Haynes, Lemuel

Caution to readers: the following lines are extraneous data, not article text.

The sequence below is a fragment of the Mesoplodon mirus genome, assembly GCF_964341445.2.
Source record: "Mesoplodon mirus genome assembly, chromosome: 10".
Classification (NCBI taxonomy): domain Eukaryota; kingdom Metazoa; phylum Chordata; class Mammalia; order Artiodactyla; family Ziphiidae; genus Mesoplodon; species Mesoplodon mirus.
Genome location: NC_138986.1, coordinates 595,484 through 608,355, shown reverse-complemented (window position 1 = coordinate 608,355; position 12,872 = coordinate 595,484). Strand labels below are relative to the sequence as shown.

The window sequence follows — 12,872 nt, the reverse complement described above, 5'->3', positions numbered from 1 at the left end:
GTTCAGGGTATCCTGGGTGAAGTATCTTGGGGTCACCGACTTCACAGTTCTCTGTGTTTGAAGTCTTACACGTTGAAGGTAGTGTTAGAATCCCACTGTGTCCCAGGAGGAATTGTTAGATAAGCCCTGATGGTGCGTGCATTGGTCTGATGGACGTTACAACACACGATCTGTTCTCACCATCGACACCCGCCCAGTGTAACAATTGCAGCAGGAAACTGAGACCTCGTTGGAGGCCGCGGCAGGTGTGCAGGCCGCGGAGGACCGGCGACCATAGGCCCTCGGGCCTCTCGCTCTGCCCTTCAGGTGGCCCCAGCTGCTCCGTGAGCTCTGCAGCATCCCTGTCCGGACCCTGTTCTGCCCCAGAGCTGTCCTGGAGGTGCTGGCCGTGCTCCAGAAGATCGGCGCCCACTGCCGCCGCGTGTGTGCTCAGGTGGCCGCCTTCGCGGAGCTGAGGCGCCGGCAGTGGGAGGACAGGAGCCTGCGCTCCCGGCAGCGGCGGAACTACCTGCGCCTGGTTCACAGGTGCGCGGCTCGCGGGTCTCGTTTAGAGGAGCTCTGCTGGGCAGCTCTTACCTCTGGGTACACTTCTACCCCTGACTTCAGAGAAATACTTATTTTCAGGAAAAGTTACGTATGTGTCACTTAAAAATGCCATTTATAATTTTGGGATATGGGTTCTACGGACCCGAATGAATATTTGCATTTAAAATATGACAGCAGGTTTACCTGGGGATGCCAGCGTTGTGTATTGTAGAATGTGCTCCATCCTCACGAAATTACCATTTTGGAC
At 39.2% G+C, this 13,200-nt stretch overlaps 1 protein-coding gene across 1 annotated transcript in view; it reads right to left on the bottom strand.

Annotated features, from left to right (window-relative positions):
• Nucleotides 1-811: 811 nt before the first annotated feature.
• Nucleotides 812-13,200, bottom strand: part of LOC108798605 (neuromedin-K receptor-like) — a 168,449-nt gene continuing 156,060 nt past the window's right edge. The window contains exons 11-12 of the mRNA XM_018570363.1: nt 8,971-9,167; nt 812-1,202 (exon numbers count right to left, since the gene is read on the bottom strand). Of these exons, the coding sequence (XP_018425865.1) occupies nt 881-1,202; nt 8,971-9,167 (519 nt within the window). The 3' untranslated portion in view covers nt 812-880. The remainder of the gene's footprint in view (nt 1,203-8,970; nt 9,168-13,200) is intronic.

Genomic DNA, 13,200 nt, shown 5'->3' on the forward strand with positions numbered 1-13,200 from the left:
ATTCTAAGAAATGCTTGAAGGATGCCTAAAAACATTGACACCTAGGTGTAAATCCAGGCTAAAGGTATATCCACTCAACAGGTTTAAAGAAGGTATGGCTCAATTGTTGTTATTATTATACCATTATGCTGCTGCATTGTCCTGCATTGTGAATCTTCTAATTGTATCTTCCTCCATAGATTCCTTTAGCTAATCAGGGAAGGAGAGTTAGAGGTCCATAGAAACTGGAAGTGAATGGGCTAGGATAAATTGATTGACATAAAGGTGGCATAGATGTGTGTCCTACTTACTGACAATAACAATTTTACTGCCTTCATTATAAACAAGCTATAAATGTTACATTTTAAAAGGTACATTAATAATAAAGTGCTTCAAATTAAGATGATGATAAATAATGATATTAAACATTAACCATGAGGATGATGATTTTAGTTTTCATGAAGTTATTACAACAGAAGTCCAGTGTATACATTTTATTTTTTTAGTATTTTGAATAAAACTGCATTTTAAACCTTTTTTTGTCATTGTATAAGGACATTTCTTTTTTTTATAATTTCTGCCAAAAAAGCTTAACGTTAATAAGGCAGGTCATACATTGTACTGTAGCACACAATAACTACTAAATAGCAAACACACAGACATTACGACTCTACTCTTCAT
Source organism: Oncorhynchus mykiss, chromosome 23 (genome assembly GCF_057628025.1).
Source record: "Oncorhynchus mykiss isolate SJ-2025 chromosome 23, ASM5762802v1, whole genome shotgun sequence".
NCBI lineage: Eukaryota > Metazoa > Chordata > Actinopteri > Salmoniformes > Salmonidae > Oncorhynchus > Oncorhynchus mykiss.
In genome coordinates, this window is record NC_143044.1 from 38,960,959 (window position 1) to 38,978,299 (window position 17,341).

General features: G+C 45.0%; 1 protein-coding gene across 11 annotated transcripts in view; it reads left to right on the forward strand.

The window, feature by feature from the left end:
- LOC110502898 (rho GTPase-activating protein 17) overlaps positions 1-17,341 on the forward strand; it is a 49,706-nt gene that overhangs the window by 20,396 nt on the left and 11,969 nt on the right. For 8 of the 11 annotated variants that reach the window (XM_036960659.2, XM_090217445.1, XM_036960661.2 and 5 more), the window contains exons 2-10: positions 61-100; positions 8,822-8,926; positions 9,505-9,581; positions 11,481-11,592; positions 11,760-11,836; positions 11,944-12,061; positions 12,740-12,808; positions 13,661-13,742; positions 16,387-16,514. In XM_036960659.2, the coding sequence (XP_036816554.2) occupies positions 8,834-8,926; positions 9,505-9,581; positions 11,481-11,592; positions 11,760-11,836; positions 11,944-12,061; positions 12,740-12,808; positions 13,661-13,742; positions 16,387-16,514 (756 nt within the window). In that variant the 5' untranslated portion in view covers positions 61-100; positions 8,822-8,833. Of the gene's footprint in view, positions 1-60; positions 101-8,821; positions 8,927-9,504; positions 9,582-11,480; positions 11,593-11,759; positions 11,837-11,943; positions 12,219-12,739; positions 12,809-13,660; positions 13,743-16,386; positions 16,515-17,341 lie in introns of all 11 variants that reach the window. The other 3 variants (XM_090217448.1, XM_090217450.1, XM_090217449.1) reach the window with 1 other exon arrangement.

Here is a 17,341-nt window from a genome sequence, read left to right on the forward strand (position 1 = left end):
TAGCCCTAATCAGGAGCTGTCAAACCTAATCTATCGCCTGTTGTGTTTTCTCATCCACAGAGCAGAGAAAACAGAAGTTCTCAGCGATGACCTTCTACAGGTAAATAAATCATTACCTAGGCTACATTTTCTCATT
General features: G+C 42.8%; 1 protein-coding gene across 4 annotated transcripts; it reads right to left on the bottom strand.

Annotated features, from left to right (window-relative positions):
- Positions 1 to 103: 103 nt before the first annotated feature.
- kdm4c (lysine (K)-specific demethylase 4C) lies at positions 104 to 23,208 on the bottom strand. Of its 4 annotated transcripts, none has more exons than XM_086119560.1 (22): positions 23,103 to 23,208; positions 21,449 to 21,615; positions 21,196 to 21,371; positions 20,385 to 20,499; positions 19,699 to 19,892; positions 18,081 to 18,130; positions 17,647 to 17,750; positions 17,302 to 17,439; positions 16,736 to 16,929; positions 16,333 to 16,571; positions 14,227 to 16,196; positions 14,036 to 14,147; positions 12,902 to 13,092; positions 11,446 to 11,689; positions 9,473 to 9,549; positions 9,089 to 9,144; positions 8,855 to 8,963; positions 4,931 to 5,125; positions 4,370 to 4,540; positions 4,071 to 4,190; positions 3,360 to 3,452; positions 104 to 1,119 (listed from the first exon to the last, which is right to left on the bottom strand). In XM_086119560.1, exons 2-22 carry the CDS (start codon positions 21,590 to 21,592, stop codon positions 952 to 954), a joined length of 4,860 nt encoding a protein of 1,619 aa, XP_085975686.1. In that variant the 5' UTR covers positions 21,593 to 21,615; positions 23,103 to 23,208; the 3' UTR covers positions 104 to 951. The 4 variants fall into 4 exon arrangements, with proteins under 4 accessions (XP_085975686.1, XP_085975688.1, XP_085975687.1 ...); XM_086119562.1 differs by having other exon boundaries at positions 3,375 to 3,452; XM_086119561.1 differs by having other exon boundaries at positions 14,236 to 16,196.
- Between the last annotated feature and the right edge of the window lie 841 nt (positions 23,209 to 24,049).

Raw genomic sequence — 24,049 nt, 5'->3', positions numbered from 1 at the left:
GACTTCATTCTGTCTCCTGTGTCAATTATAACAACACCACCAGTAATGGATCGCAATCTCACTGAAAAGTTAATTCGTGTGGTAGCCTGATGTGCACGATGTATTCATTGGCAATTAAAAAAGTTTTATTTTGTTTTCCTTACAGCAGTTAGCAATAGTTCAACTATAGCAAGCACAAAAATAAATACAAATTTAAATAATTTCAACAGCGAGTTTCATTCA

Haynes, Lemuel (1753-1833) Clergyman: Lemuel Haynes was born on July 18, 1753, in West Hartford, Connecticut, to an interracial couple. He spent his early years as a domestic servant, then enlisted as a minuteman in the colonial army. After joining the forces at Roxbury, Massachusetts, then, in 1776, was a volunteer in the expedition to Ticonderoga. When the Northern Campaign closed, he returned to his home in Granville, New York. There, he worked on a farm, educated himself and became something of a Latin and Greek scholar in a relatively short time. In November 1680, he was approved to be a candidate for the ministry, and was invited to preach in the pulpit of a Congregational church in Granville. Haynes married Elizabeth Babbat in September, 1783, and was ordained by the Association of Ministers of Litchfield County in 1785. After preaching for two years in Torrington, he resigned due to the racial prejudice in his congregation. When he was called to Rutland, he ministered successfully for thirty years. In 1805, he published his "Sermon Against Universalism," in reply to Hosea Ballou. Haynes moved to Manchester in 1818, in which the Boom brothers were convicted and sentenced to death by hanging for the alleged murder of an insane man named Russel Calvin. Haynes visited the brothers in prison, and became convinced that they were innocent. He appeared as their advocate, and prayed for them. A few days before the date of execution, the supposedly murdered Calvin returned to Manchester, clearly alive. In 1822, Haynes was called back to Granville, New York, where he served as a pastor until his death on September 28, 1833. Haynes was remembered for his intelligence, keen wit and eager thirst for knowledge.